The unsung hero of women’s soccer

By Tyler Poslosky  |  BSU at the Games

Becky Sauerbrunn, an alternate defender for the U.S. women’s soccer team, was about to enter the most important game of her life.

With 10 minutes remaining in the gold medal match between the U.S. and Japan, defender Rachel Buehler went down with an injury.

In came Sauerbrunn.

With Japan darting into the offensive zone, Sauerbrunn positioned herself between two Japanese forwards with the hopes of forcing a shot. She managed to block off a passing lane from her opponents, dictating a premature shot that goalkeeper and captain Hope Solo managed to save.

“Becky came up huge for us,” forward Alex Morgan said.

It was Sauerbrunn’s play that helped seal the gold medal for the U.S.

Suddenly, all 80,203 fans stood up and cheered for both Solo and Sauerbrunn.

“We have so much confidence in [Becky],” Morgan said. “Every practice, I hate going up against Becky because she just anticipates your every move. She’s so organized defensively and has such great awareness that she’s just a defender that you don’t want to go up against.”

The play was drawn up during the U.S.’s pre-Olympic camp, and was one Solo knew would work, especially with Sauerbrunn in the middle.

“I remember that day at practice,” Solo said. “I was doing some shooting with [coach] Paul [Rogers] and all the front-runners and he was on the side-field far away. I just remember him screaming my name to come down. He was working with the defenders.

“I kind of rolled my eyes. I’m like, ‘what do you need Tony? I’m working on this stuff over here with the forwards.’ I ran down there and he wanted to run through it. We ran through it and it was crazy.”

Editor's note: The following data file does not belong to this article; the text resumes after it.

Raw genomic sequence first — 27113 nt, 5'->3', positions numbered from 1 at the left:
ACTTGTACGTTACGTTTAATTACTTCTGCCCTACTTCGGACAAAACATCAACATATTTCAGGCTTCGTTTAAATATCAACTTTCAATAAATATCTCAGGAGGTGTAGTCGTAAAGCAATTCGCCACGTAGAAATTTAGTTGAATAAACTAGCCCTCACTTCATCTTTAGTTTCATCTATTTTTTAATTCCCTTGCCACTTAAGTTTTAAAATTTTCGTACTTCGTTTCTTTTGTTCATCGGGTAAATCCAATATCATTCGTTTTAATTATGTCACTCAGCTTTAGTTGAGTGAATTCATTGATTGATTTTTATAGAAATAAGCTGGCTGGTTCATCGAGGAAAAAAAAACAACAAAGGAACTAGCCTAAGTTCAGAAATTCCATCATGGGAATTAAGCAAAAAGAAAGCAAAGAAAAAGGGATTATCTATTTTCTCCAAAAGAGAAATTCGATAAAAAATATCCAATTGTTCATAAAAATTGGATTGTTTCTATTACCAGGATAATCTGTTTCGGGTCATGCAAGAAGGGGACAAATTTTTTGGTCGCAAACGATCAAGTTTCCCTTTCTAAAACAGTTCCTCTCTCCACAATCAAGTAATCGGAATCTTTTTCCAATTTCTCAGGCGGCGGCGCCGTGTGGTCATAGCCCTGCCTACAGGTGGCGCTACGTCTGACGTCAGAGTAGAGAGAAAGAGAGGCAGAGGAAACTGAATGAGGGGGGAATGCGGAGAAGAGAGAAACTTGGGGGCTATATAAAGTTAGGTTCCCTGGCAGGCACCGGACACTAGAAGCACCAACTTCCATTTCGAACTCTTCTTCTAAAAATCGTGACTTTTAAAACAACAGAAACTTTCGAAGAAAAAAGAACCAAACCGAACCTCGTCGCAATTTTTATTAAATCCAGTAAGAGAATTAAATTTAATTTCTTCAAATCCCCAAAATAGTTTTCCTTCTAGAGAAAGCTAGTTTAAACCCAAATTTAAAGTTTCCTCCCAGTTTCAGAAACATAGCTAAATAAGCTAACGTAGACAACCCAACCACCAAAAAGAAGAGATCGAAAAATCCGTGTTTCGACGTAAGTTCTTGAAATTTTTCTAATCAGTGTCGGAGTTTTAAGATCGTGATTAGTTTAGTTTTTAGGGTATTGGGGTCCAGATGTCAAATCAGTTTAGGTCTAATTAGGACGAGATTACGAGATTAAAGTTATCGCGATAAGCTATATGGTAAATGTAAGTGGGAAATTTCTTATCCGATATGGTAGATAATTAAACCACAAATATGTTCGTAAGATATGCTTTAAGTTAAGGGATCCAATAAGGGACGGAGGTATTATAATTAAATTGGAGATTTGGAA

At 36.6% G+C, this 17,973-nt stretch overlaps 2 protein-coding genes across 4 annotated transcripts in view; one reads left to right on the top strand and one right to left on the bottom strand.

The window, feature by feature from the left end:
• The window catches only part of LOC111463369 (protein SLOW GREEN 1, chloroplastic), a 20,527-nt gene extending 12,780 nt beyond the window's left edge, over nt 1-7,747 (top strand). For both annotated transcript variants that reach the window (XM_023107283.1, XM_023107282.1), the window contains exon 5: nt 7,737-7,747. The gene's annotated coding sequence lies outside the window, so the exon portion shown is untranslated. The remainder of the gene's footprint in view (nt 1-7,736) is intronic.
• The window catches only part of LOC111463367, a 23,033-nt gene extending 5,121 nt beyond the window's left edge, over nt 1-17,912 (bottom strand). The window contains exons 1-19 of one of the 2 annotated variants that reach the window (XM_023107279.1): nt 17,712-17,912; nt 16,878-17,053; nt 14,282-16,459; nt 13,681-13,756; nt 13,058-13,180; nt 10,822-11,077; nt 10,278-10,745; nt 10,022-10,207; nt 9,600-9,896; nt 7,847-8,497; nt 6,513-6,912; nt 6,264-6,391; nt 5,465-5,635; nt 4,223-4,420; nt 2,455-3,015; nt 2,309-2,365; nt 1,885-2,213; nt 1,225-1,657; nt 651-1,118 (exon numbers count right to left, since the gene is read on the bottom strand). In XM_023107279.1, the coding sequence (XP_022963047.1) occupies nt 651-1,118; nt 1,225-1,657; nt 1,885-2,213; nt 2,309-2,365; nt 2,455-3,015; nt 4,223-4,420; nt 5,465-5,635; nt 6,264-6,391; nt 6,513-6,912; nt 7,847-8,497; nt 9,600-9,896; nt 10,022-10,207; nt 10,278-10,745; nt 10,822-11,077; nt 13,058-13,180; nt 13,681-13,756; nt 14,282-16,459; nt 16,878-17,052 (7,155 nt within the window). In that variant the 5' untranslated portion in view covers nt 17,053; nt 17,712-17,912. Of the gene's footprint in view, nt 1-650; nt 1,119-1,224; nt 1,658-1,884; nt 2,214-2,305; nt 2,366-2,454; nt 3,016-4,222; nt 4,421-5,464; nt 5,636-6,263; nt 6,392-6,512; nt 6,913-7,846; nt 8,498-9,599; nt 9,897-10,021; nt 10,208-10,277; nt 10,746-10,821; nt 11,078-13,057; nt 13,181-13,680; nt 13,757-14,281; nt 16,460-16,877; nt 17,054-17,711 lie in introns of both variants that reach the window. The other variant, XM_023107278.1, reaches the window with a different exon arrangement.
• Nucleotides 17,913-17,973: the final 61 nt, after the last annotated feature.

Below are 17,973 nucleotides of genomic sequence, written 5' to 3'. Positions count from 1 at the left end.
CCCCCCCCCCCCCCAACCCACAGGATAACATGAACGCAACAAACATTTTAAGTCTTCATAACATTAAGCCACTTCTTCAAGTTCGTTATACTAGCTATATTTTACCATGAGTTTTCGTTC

Solo praised Sauerbrunn for her efforts on that final play, which could have resulted in a game-tying goal for Japan.

“Becky’s like, ‘Hope, I just really wanted to force the shot,’” Solo said. “For her to think to not only do the physical work, but to think and process it in a short amount of time, it just shows the sophistication in her play.”

Minutes later, the game was over, leaving Sauerbrunn celebrating on the podium with a gold medal dangling from her neck along with the rest of her teammates.

It’s not always about the players who score the winning goal or receive the loudest cheer from the crowd. Sometimes it’s about the player who rises to the top in a game’s most crucial time.

“Becky is one of those unsung heroes I’m talking about,” forward Abby Wambach said. “A player that on most other national teams would probably be their starting center-back. Sometimes it’s the Rudy that really does make a team a champion.”

Tyler Poslosky is a senior journalism news major at Ball State University covering sports for BSU at the Games. Follow Tyler and the BSU team at @tylerposlosky@bsuatthegames

Author: ColleenSteffen

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